/Ticket brokers agreed to pay $ 3.7 million in a scalping settlement

Ticket brokers agreed to pay $ 3.7 million in a scalping settlement

The Justice Department and the Federal Trade Commission announced on Friday that three Long Island-based ticket brokers had agreed to pay about 7. 7.7 million to settle violations of the Better Online Ticket Sales (BOTS) Act. As per the announcements, this is the first enforcement step taken by the department and FTC under BOTS Act.

Companies – Time Tickets owned by Evan Kohanian; Concert Specials owned by Steven Ebrani; And Simon Ebrani-owned Curtisim Corporation – has been accused of violating the 2016 BOTS Act, which aims to prevent ticket brokers from buying tickets to a large number of events and resell them to interested customers at inflated prices. This law prohibits access controls or measures by online ticket sellers such as Ticketmaster to restrict ticket purchases. This prevents the resale of tickets obtained by knowingly restricting access controls.

As has been alleged in the three lawsuits filed in the United States, the three companies violated the BOTS Act by purchasing thousands of tickets from ticketmasters that they later sold for millions of dollars in revenue, often with significant markup. The defendants allegedly created accounts in the names of family members, friends, and fictitious individuals, and used hundreds of credit cards to impose ticketmaster restrictions on users with multiple accounts; They have been accused of using ticket bots for tests designed to deter inhumane visitors, and allegations that the defendants used programs to hide the IP addresses of all the computers they used to purchase.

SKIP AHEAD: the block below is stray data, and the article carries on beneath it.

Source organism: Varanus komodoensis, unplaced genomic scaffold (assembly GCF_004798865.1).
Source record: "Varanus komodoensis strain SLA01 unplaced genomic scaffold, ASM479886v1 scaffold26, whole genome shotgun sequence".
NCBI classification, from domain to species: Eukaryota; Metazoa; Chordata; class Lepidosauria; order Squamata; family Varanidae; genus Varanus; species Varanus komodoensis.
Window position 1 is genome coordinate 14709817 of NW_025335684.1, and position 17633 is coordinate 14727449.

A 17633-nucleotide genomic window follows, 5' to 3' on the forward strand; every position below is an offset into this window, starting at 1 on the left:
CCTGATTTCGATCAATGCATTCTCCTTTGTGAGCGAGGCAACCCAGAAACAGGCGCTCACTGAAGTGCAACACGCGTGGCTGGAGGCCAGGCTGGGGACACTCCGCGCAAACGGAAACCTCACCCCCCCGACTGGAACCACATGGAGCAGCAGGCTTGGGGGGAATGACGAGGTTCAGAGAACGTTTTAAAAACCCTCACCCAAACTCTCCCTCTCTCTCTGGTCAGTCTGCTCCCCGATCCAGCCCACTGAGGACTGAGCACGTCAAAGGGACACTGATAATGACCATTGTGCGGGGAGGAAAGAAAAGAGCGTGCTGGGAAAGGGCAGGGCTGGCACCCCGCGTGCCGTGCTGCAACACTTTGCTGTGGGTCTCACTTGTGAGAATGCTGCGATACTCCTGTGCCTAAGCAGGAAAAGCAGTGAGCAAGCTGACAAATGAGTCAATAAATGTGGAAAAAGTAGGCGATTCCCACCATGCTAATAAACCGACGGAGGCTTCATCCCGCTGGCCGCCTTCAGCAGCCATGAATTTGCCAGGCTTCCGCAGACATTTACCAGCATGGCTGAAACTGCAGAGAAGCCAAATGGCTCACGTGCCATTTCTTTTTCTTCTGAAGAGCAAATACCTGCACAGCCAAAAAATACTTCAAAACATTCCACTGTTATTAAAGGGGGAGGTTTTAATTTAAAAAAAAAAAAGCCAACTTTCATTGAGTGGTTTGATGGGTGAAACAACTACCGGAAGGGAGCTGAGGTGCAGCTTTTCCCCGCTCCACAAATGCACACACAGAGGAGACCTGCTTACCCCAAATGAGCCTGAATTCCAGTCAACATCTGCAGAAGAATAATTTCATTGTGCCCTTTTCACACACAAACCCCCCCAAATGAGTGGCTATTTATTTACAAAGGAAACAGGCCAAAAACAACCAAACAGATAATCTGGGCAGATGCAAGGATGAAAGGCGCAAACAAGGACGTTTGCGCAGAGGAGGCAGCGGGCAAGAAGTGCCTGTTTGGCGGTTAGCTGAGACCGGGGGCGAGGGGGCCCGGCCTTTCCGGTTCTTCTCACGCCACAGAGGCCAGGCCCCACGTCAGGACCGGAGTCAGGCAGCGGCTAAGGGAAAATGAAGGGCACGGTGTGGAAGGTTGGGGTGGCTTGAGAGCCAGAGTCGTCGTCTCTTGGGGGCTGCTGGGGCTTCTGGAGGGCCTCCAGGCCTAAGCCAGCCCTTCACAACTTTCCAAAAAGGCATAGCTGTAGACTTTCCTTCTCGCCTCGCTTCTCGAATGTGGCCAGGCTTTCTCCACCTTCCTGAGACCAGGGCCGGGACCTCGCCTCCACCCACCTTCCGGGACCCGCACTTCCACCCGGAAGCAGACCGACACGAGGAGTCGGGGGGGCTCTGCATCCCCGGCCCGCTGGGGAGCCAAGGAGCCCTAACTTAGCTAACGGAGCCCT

“These defendants have been accused of cheating the system to the detriment of consumers,” said Brian Byanton, assistant attorney general in charge of the Department of Justice’s civil department. “Today’s filing notices that the judiciary will enforce appropriate online ticket sales laws in appropriate cases. We are pleased to work with our partners at the Federal Trade Commission on this and other issues important to consumers. “

“Those who violate the BOTS Act cheat fans by forcing them to pay exorbitant prices to attend concerts, theater performances and sports events,” said Seth D. Ducharm, the U.S. attorney in charge of New York’s Eastern District. “This office will spare no effort to ban fraudulent practices that harm consumers.”

Just In Time Ticket Inc. in three orders made by the court. And বিরুদ্ধে 31 million against Kohanian – ২ 11.2 million, Concert Special Inc. And Steven Ebrani has been fined $ 18 million and Cortisim Corporation and Simon Ebrani have been fined 4.4 million. However, due to the inability to pay these amounts, the DOJ and FTC allow suspension of a portion of such national penalties if the defendants comply with certain conditions, the declaration said.

However, companies are exempt from paying full fines if they agree to meet certain additional conditions without using ticket bots or other computer programs in access controls without concealing IP addresses. Computers used to purchase tickets and to buy tickets from any credit or debit account in the name of the defendant or anyone other than their corporate officers and employees. Defendants must maintain records and provide a compliance report to the government.